For the family of the slain Conorquie, they are angry with Elrington’s comments since they are convinced that their loved one was killed at the hands of illegal Guatemalan Xateros. “The thing that pains a lot is that the BDF was saying that it was the Xateros that shot Danny and then for the Minister of Foreign Affairs to come on the television and say that he got his information that it was only two Hispanic men. Who else could it have been? It has to be the Xateros. Who else would come out of the bush and hurt my nephew like that? It hurts a lot,” said Jennifer Conorquie, the aunt of the deceased Special Constable.
Many organizations have joined in condemning the murder of Conorquie and calling on the Government of Belize (GOB) to move swiftly in bringing the culprits to justice. Those organizations include the Christian Workers Union, the People’s Front Movement, the People’s United Party and Citizens Organized for Liberty Through Action. Some also called on the government to compensate the Conorquie family and assist them in all funeral expenses.
The Prime Minister of Belize Honorable Dean Barrow, via a press release issued on September 29th (the day after Conorqui was buried), expressed condolences to the Conorquie family. He took the opportunity to reassure Belizeans that GOB is doing everything to seek justice including communicating with his Guatemalan counterparts to assist in the investigation.
A post mortem conducted on the body of Danny Daniel Conorquie certified that he died as a result of massive brain damage, due to head injury caused by multiple gunshot wounds. He was laid to rest with full police honors in Georgeville Village, Cayo District on Sunday September 28th.
On Tuesday September 30th, a crowd of about 150 Belizeans gathered at the Belize-Guatemala Border in Western Belize. The protestors gathered to register their discontent with the execution of Conorquie and demanded justice. They also called on GOB to take quick action to protect Belize’s territorial integrity.
A video captured by tourists visiting the site at the time of the incident shows how the situation unfolded. The video images was captured seconds after the three deadly shots, the immediate reaction of the other Tourism Police in the area, steps taken to ensure the safety of the visitors, and the time when back-up officers arrived. It brings to light the tense moments that were lived by those in the area at the time of the incident. The video can be seen at http://vimeo.com/107535965 (we warn our readers that Officer Conorquie’s body is visible in the video).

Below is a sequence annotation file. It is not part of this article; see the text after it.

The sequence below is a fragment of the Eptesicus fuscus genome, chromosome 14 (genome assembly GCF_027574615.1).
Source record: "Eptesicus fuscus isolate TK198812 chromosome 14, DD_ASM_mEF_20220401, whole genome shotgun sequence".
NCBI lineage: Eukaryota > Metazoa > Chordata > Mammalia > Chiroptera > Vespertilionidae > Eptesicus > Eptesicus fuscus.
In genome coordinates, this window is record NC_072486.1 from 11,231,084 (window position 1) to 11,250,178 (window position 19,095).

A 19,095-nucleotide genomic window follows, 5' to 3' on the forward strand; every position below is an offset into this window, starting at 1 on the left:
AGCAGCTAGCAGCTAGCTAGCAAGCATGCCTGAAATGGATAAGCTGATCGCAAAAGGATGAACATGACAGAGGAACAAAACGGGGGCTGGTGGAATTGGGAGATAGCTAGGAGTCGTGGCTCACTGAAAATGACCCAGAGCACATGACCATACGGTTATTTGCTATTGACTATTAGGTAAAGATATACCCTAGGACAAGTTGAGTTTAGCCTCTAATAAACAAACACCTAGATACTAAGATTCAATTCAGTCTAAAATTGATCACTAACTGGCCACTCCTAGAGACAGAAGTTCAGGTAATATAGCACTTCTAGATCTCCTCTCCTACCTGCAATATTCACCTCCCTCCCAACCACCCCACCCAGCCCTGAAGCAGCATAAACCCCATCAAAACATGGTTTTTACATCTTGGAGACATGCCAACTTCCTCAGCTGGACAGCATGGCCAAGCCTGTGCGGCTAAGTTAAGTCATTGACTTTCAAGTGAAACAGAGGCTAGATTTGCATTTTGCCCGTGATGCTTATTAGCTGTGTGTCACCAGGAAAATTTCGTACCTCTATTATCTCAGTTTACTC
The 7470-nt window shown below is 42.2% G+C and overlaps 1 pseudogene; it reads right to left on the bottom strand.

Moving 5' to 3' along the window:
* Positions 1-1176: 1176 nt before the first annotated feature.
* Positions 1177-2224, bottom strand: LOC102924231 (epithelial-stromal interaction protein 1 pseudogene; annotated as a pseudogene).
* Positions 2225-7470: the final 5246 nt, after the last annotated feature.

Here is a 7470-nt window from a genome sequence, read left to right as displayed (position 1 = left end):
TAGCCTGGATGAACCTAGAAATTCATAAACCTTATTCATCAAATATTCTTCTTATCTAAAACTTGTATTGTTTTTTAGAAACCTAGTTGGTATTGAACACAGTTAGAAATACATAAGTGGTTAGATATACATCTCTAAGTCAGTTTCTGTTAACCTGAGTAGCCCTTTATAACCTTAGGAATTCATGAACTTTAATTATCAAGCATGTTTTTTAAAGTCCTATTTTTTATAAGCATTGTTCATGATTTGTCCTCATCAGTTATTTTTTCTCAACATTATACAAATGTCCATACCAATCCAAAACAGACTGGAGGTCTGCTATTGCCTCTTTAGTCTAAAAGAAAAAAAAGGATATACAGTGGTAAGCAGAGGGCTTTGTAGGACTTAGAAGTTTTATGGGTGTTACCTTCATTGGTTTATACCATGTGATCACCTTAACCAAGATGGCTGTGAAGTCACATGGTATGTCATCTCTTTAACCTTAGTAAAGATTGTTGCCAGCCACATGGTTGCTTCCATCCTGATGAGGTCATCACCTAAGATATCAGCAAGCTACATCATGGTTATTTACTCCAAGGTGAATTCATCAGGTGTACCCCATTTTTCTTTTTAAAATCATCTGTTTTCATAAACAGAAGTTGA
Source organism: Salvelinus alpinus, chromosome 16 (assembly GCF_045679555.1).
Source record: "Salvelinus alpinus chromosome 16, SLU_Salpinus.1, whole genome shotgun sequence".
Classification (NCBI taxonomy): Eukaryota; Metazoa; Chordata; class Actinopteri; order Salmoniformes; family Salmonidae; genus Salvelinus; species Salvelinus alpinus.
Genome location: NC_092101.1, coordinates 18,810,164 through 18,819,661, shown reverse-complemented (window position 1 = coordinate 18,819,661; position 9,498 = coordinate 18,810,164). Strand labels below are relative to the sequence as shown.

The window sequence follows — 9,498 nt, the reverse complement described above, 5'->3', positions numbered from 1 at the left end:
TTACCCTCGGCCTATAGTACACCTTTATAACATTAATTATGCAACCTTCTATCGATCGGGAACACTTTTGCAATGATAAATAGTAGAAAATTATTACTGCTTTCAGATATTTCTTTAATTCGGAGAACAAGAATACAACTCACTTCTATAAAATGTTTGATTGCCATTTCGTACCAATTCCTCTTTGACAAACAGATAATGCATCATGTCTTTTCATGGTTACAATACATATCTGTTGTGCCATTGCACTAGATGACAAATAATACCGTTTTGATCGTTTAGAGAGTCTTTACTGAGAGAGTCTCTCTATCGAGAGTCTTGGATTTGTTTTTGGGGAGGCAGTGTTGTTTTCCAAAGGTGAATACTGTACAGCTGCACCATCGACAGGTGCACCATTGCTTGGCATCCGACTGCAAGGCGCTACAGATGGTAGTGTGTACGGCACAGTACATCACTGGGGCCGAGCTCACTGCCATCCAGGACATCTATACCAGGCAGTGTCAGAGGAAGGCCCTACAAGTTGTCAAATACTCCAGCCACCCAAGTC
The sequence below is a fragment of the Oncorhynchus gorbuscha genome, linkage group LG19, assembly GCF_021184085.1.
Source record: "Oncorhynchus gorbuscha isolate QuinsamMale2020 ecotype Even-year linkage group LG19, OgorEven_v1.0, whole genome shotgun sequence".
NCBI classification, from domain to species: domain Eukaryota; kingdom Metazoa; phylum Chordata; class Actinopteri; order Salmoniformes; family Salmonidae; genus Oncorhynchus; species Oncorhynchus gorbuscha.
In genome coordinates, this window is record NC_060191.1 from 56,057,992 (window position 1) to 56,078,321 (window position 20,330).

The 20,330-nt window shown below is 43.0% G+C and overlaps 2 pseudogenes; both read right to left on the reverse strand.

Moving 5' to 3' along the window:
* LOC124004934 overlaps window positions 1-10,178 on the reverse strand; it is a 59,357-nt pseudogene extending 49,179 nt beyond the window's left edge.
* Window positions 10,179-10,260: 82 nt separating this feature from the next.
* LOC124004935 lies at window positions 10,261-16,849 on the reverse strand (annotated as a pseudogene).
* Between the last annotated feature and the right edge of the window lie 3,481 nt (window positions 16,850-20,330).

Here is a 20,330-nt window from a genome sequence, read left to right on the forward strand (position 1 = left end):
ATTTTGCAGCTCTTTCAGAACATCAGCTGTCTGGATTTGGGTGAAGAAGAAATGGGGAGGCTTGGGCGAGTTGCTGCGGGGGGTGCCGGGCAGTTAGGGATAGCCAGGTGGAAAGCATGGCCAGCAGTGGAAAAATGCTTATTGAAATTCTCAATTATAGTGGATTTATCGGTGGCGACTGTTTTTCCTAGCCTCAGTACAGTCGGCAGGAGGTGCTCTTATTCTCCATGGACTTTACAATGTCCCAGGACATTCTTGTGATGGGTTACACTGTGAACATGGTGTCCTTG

There has been no word from either the Guatemalan Government or the Organization of American States, in regards to the murder of the Belize Police Officer by suspected illegal Guatemalans. This is the first time in Belize’s history that a member of the country’s security office has been murdered the line of duty along the Belize-Guatemala border.
Editors Note: Xaté (pronounced: shatay) are the leaves from three species of palm trees. The fronds are popular in the floral industry for flower arrangements, Palm Sunday, church services and funeral decoration, as they can last up to 40 days after being cut. It is estimated that 400 million stems are exported from Guatemala and Belize to North America and Europe each year. There are virtually no Xaté plantations to date and all Xaté on the international market is harvested by Xateros from palms in the forests of Mexico, Guatemala and Belize. Xateros rely on the harvest of palm leaves for income and this has made an impact on the population of palms in the wild. Xaté, and particularly the Fishtail species has been over-collected in the forests of Guatemala and Mexico. Now Xateros from Guatemala illegally cross the Belizean border to cut the leaf.